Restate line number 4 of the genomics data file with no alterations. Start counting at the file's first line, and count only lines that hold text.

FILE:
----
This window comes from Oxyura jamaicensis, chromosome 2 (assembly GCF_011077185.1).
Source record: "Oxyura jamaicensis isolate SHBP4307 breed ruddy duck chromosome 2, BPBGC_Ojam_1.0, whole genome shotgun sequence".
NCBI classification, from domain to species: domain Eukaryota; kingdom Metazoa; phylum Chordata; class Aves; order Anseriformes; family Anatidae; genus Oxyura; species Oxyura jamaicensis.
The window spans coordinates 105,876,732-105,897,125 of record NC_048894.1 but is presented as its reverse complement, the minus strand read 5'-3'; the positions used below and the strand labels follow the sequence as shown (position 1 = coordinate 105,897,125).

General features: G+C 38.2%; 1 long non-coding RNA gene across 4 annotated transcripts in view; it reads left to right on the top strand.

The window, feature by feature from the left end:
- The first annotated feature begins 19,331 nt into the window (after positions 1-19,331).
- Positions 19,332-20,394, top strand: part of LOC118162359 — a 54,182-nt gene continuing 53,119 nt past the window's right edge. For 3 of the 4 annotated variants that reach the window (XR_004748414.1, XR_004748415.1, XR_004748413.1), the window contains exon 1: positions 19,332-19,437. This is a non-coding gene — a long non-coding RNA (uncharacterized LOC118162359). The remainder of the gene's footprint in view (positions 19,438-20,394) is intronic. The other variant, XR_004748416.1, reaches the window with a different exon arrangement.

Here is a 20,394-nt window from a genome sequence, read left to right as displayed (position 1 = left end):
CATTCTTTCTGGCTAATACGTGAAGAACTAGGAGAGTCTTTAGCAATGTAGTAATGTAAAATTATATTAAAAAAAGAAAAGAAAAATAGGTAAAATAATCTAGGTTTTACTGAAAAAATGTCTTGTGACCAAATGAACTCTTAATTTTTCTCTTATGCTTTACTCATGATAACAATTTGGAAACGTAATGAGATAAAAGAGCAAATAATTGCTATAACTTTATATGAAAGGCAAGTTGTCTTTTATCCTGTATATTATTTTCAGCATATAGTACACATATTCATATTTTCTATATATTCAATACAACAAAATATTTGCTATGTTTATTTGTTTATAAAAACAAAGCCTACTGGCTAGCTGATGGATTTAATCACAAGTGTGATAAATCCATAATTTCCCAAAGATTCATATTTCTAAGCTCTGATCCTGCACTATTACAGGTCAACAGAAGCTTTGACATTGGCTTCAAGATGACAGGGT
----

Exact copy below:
The window spans coordinates 105,876,732-105,897,125 of record NC_048894.1 but is presented as its reverse complement, the minus strand read 5'-3'; the positions used below and the strand labels follow the sequence as shown (position 1 = coordinate 105,897,125).